Information Overload

As we've recently passed our tenth anniversary, and our list of services and clients continues to grow, I've found that there is A LOT of information on the internet regarding Passive House, Net-Zero, mechanical equipment, building envelopes, insulation, renewable energy, the list goes on and on. As designers and consultants, we try and stay at the forefront of this information on all fronts so that we can better inform our clients- after all, that's what consultants are there for, right? This includes subscribing to podcasts, newsletters, mailing groups, blogs and old-fashioned magazine subscriptions. What we've found is that a lot of the information is geared towards the U.S., specifically climates that we aren't subjected to here in Ontario.

That's not entirely helpful in a climate where we are heating dominant but are also subjected to humidity levels that give Florida a run for its money.

A few weeks ago, I was on a call with a client where we were running through a 'mechanical concept design' - identifying a client's wants, needs, house layout, environmental concerns and, most important, budget; weighing all of these items in an effort to identify the mechanical system that meets all of these metrics and doesn't break the bank is no easy feat. Thankfully I work with an amazing team, and we were able to come up with a solution that the client was happy with.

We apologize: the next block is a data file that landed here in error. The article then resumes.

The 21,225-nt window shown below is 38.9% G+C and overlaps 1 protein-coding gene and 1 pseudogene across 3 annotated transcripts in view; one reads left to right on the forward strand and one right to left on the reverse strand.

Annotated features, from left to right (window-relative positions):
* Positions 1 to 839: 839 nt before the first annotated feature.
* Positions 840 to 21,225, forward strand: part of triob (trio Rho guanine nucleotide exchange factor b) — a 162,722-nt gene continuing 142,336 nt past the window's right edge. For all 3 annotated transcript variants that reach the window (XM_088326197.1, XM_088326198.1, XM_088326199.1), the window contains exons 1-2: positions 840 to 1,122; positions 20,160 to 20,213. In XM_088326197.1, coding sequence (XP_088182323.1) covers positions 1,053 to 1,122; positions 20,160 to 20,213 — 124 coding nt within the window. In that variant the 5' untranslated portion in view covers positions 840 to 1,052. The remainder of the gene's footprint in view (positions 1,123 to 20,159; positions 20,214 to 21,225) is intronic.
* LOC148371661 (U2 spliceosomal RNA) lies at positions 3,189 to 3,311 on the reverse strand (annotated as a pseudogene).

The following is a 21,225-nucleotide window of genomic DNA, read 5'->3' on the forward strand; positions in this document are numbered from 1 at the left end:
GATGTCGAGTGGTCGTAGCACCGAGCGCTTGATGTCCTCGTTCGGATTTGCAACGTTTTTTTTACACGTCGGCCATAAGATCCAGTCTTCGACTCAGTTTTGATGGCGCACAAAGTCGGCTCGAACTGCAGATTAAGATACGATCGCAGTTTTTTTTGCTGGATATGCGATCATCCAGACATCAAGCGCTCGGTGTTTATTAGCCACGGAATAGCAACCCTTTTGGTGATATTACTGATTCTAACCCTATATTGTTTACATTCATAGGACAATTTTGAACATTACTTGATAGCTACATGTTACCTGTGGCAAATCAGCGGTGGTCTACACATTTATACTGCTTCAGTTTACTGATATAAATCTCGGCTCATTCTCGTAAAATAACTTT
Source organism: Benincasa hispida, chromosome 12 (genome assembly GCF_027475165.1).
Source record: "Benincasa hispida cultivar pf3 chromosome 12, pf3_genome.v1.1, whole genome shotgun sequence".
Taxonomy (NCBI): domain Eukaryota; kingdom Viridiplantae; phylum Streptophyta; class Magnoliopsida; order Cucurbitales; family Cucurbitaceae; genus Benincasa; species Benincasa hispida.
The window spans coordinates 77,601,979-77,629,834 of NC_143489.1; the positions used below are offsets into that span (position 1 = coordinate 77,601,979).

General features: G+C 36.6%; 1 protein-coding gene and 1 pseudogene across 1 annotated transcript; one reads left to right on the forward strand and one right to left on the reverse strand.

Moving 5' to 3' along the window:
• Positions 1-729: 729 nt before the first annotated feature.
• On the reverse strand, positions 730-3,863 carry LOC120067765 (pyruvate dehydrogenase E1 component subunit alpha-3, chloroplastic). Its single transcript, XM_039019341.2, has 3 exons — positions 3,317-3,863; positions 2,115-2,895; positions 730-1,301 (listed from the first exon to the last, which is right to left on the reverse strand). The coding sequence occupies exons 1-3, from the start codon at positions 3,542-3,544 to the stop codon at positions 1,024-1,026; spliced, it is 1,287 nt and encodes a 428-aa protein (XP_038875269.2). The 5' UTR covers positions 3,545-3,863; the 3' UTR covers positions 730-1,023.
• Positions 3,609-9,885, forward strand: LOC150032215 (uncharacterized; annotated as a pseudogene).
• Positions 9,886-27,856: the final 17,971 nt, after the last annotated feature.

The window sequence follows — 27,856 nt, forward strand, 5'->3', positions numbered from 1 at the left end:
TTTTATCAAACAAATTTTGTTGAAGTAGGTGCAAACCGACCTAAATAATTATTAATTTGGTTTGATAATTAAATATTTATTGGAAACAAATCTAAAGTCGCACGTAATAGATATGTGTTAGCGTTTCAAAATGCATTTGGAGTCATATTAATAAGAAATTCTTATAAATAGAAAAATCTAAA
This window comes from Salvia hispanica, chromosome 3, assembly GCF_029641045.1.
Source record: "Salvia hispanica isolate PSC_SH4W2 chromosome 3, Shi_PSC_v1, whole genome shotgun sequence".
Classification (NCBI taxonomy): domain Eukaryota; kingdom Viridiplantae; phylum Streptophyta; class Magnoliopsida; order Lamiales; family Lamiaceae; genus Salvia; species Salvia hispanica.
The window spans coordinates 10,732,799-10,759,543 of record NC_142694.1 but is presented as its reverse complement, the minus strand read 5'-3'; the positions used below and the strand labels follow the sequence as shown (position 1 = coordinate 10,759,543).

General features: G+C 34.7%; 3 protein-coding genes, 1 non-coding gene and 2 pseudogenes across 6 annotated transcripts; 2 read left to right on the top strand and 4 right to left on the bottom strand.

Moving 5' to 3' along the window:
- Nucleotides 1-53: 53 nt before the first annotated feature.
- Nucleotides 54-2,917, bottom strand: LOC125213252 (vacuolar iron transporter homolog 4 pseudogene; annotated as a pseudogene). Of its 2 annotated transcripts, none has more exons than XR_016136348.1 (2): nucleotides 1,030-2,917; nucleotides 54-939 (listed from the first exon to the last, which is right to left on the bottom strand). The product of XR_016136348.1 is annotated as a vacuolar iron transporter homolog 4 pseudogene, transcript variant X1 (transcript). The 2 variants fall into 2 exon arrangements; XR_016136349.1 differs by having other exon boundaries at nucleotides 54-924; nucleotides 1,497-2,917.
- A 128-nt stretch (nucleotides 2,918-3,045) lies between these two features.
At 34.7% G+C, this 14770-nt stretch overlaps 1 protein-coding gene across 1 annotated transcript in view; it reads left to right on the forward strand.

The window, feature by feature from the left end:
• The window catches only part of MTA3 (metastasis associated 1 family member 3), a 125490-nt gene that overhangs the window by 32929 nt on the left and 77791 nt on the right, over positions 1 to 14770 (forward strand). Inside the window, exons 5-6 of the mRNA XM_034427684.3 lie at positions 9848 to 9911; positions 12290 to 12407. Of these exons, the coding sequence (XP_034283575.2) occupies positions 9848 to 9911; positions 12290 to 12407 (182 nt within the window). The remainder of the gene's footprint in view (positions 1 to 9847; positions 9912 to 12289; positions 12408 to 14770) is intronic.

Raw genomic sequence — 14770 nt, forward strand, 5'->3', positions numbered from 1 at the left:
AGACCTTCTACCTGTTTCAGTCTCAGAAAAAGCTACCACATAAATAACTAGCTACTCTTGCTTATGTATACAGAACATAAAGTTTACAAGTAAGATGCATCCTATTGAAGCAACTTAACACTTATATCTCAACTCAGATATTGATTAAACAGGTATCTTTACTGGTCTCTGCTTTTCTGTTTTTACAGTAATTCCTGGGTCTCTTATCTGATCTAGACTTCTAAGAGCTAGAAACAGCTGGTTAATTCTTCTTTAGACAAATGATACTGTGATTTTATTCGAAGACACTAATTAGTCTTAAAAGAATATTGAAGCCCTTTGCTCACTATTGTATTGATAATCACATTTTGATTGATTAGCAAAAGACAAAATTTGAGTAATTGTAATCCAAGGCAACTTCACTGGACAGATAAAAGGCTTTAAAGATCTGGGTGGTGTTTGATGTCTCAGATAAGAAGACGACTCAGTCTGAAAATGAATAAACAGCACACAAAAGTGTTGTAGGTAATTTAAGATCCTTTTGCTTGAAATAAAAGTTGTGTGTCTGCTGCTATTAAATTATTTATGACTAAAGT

The client at the time noted that there is so much information out in the vastness of the internet - often conflicting at times - that they felt overwhelmed when trying to figure out what they need mechanically and what would work for their home. The other concern: what does the building code require for homes in 2020 concerning space conditioning and ventilation? While architects and builders can provide some insight as to what the client has to consider mechanically, it ultimately rests on us to arm the client with the most relevant information possible.

Light Bulb (LED, obviously)

During this call a few weeks ago, I realized that even the most studious clients don't know where to start their research, other than by jumping onto Google and typing keywords until it auto-completes the query they hope to answer. I've always felt that education is the key to success; if we can provide straight-forward articles summarizing key questions, system types, definitions and design considerations, we can help clients in achieving their needs in a more efficient manner (we're all about efficiency, after all!).

Just Tell Us What We Can Expect, Already!

Alright, fair enough. I've talked long enough about the history of the company and what we do. Here's what you can expect - regular updates that touch on the basics of mechanical, net-zero, passive house and renewable energy systems, a breakdown of common energy metrics, pros and cons of various equipment and design strategies, and lessons learned over the years.

And maybe...just maybe...a few anecdotes along the way. After all, if we can't have a bit of fun, then what's the point of all this?

Hopefully, you're still here at the end, and you'll stick around as we figure out this blog together.

- Scott


Energy Efficiency Trends in Canada, NRCan, 2013 (https://www.nrcan.gc.ca/sites/www.nrcan.gc.ca/files/energy/pdf/trends2013.pdf)

Energy Efficiency Indicators, World Energy Council, 2014

( https://wec-indicators.enerdata.net/household-electricity-use.html )